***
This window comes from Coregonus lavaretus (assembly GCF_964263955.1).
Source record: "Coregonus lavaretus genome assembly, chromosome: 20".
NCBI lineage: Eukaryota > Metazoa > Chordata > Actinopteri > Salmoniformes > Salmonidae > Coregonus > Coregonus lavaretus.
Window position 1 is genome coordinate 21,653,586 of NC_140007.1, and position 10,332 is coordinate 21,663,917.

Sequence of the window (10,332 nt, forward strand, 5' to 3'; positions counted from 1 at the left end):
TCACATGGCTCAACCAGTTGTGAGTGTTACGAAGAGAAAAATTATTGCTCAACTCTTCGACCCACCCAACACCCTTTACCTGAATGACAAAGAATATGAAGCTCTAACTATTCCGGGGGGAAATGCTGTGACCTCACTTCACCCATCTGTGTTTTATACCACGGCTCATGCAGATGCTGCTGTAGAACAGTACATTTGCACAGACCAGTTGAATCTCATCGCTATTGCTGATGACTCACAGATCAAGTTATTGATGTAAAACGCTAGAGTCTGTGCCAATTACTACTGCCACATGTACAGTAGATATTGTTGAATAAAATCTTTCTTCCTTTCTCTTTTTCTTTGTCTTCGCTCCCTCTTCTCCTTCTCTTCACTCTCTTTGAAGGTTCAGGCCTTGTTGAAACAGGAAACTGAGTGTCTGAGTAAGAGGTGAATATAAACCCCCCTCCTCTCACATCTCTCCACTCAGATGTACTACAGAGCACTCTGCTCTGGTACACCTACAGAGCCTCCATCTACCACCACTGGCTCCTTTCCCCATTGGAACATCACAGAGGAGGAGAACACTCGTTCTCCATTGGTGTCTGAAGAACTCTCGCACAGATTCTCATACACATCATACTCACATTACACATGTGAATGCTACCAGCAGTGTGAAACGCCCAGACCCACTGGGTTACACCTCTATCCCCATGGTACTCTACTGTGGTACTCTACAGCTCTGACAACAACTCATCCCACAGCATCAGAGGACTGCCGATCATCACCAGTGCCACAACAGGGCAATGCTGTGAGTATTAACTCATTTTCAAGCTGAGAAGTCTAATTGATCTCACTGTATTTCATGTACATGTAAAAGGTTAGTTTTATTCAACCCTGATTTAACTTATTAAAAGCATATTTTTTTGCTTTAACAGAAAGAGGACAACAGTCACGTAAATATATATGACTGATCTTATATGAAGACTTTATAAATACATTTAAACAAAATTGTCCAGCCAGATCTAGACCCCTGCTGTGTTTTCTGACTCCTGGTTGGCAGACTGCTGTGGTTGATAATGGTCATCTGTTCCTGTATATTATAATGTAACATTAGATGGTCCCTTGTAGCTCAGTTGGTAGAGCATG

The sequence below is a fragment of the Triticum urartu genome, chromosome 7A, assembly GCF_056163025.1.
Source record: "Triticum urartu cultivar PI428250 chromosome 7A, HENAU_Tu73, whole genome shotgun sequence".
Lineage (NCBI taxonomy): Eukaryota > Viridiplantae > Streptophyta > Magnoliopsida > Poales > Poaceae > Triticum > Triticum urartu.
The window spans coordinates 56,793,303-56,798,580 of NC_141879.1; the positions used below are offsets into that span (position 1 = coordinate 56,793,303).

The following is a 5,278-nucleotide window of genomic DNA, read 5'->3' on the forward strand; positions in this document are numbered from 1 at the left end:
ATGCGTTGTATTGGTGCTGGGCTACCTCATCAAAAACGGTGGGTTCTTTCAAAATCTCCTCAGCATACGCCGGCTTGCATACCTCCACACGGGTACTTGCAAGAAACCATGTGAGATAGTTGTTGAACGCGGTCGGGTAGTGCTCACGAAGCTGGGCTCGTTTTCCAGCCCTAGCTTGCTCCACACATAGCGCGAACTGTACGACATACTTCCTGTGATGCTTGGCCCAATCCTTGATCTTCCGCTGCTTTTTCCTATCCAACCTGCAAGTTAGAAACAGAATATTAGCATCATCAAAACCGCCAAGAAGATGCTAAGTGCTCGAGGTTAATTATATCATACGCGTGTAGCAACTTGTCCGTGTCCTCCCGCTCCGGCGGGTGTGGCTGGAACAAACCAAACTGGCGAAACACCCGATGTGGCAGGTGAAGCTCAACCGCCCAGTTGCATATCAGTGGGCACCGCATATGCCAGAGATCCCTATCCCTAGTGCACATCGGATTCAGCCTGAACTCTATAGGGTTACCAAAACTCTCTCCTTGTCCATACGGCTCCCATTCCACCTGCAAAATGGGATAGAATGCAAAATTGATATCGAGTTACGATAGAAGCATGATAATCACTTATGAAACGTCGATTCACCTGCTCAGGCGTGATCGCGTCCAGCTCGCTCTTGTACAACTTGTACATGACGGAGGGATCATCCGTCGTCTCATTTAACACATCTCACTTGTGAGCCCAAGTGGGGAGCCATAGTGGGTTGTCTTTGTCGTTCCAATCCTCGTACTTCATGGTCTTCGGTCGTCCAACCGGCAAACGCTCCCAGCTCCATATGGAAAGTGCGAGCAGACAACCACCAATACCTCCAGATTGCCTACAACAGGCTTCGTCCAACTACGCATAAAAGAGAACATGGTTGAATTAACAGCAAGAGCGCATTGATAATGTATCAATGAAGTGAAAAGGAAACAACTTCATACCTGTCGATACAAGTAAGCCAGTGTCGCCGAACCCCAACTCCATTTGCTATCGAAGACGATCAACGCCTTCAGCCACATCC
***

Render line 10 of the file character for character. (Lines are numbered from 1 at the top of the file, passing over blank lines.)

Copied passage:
The window spans coordinates 56,793,303-56,798,580 of NC_141879.1; the positions used below are offsets into that span (position 1 = coordinate 56,793,303).